Natural Rubber Yoga Mats
Natural tree rubber yoga mats are sourced from rubber trees, which produce a milky-white sap that is harvested and then processed. Since rubber tapping does not require a tree to be cut down, it’s a sustainable practice, and rubber mats are made without any plasticizers or additives, making them biodegradable yoga mats.
In terms of performance, rubber offers grip, durability, cushioning, and both open-cell and closed-cell options, making for a great all-natural yoga mat.
On the downside, natural rubber has a smell that puts some people off. It will fade over time, however, and cleaning it with a 50/50 water-vinegar solution reportedly speeds up this process.
Rubber mats can also take a while to break in, and they are heavy, which is something to keep in mind if you plan on carrying it around, or traveling with it.
Best Natural Rubber Yoga Mats
Made from 100% natural tree rubber, the Manduka eKo Mat is a sustainable, biodegradable option. Soft and non-slip, it’s my go-to for both yoga and pilates, as I love the comfort and stability this mat provides.
Maduka also operates on a “zero waste” basis, using all scrap to create new products.
If you want to take your mat traveling often, have a look at the Manduka eKo Lite mat instead. While not very cushioning, it still provides an excellent non-slip surface and is foldable and lightweight.
A great budget option, the Tiggar Yoga Mat is also made from 100% natural tree rubber. At 4mm thick, it offers slightly less padding than the Manduka offering, but that may be a benefit depending on your preferences.
The Tiggar yoga mat comes in a variety of color options and has a lovely non-slip surface – especially good if you love hot yoga.
Cork Yoga Mats
Best known as the material of bottle stoppers, cork also makes a great eco yoga mat. Natural cork comes from the cork oak, which is grown in countries along the Mediterranean. Because only the outer layer of bark is stripped, cork is a very sustainable material that’s biodegradable too.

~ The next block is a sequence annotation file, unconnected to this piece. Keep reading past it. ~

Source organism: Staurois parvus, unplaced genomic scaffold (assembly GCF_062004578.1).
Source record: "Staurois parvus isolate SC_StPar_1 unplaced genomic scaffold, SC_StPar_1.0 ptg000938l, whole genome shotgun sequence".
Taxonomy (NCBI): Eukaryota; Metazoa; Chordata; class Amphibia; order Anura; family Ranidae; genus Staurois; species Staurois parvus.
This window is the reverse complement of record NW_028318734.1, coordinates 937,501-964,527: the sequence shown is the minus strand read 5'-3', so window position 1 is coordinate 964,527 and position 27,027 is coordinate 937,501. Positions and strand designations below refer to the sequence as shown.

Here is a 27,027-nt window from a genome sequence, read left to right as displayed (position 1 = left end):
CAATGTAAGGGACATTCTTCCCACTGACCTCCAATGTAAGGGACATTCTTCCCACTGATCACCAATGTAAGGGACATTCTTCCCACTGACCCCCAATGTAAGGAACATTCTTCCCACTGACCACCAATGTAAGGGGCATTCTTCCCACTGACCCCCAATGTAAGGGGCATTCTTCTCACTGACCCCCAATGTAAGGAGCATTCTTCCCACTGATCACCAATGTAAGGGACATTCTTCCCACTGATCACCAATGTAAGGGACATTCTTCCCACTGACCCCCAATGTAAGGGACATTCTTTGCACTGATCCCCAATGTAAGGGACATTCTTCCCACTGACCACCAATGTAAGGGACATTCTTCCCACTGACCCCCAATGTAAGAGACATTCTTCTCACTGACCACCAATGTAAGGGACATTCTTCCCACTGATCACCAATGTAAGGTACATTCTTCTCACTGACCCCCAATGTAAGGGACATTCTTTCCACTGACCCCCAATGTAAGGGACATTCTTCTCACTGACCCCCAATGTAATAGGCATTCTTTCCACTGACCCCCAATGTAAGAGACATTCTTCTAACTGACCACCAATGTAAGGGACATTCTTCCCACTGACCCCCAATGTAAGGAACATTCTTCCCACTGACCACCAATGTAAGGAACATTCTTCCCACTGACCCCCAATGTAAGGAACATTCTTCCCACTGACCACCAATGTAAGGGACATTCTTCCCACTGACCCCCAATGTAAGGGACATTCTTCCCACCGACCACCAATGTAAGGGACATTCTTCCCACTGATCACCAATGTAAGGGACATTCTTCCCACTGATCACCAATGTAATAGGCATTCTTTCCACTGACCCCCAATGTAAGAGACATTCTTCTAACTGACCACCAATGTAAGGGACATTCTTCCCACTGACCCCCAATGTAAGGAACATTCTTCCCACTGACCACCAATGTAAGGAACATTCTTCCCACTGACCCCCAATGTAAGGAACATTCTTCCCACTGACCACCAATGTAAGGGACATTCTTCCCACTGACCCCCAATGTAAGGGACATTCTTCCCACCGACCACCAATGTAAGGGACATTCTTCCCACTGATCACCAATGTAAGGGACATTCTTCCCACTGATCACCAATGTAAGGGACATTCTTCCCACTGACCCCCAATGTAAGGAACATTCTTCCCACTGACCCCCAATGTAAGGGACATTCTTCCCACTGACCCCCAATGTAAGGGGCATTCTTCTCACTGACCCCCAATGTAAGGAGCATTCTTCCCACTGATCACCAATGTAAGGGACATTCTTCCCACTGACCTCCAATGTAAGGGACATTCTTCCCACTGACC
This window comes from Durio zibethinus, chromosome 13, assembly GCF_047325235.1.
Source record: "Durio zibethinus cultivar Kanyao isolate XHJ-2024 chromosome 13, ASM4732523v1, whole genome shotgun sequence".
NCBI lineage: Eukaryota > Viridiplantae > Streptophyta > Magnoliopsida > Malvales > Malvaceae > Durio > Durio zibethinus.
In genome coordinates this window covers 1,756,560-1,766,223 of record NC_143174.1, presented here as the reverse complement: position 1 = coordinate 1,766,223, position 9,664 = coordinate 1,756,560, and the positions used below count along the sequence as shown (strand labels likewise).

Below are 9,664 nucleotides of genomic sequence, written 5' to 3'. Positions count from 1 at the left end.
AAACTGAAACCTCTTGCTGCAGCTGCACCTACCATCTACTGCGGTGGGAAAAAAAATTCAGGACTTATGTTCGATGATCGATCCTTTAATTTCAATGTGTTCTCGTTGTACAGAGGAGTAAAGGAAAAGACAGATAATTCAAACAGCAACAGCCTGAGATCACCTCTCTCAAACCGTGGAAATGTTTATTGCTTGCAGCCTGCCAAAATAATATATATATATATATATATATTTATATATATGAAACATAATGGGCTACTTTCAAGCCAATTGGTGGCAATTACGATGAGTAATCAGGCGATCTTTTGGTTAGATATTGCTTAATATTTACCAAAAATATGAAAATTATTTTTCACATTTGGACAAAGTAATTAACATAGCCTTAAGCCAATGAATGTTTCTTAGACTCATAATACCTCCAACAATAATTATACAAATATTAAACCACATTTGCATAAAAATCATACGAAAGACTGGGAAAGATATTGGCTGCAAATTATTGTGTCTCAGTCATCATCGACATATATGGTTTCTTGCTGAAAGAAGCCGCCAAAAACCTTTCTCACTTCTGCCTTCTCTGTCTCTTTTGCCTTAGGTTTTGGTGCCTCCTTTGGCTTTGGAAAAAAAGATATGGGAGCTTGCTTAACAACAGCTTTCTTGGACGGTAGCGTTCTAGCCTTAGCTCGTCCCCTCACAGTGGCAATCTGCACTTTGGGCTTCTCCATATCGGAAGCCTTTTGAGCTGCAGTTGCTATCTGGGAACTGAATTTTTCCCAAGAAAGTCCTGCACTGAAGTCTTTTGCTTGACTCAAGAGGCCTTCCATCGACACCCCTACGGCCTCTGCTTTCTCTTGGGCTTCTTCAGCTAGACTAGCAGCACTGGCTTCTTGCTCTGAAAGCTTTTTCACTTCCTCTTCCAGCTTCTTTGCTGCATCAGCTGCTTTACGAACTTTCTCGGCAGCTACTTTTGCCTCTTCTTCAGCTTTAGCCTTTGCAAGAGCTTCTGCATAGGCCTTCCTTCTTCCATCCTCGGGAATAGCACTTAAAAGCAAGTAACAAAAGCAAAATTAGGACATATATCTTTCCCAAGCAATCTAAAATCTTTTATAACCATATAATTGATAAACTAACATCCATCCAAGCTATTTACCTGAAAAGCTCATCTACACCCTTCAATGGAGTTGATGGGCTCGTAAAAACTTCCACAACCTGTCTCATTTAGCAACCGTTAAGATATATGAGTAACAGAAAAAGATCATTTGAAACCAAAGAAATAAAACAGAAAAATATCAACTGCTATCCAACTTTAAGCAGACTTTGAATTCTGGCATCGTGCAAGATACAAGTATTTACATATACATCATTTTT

Cork contains a natural waxy substance that makes it water and rot-resistant. In a yoga mat, this provides a nice grip. Cork is also lightweight, so it’s perfect for people on the go.
Cork mats often have a cork surface and a natural rubber base, making them both comfortable and durable.
Cork mats require more care than synthetic yoga mats, and some have reported mats cracking when rolled up for long periods. Cork mats are also less cushiony and make a better fit for people who like a firm mat.
They are more expensive than their synthetic counterparts, but if you’re looking for a less smelly, chemical-free yoga mat, this might be the material for you. It’s especially good if you like to practice hot yoga due to the odor-free nature and water resistance.
Best Cork Yoga Mats
Sustainable yoga mat brand Scoria offers a range of cork yoga mats in fun prints (printed in non-toxic dyes).
The cork is sustainably harvested and backed with natural tree rubber. This is affixed with an eco-adhesive as opposed to glue.
The mats are antimicrobial, provide plenty of grip, and each mat purchased provides 10 meals to those in need through their partner charity, Feeding Children Everywhere.
One of the best sustainable yoga mats for anyone who doesn’t want to compromise on comfort, this luxury yoga mat by Body by Yoga is both extra long and extra thick.
Made of premium Portuguese cork, and natural rubber, this premium mat is ideal for hot yoga, or anyone who sweats a lot during their practice too!
Natural Textile Yoga Mats
Before synthetic mats, there were mats made of natural textiles. These days you can find zero waste yoga mats made from fibers like cotton, hemp, jute, and grasses. Hemp and jute are more sustainable materials to grow than cotton but less soft.
Sambu mats, made from a tropical grass grown in India that’s known for its cooling and air-filtering properties, may be an enticing choice for those looking for especially non-toxic yoga mats.
Natural textile options are biodegradable. Just make sure the materials are sustainably harvested or organically grown.
Natural textiles absorb sweat and provide some grip, but there’s a greater possibility of slipping. Fibers like jute and dharba also can be coarse against the skin, and these mats don’t provide the same level of cushioning as cork or rubber.
Best Natural Yoga Mats
Mixed Yoga Mats
Many companies blend natural materials to create the best natural yoga mat possible. Cork mats with a rubber backing are especially common, and coarser fibers like jute will and hemp are mixed with other materials for a better overall texture.
While prices vary, it’s possible to find a relatively affordable eco yoga mat in this category. Read the descriptions carefully, however, as many natural materials will also be mixed with TPE or PER.
The best eco-friendly yoga mat for you will depend on what kind of yoga you practice, your budget, and which factors you value the most. Luckily, the eco-conscious yoga community has created a demand for a variety of natural options, so as long as you stay away from three-lettered synthetics, you’re sure to find one that’s both sustainable and the perfect fit.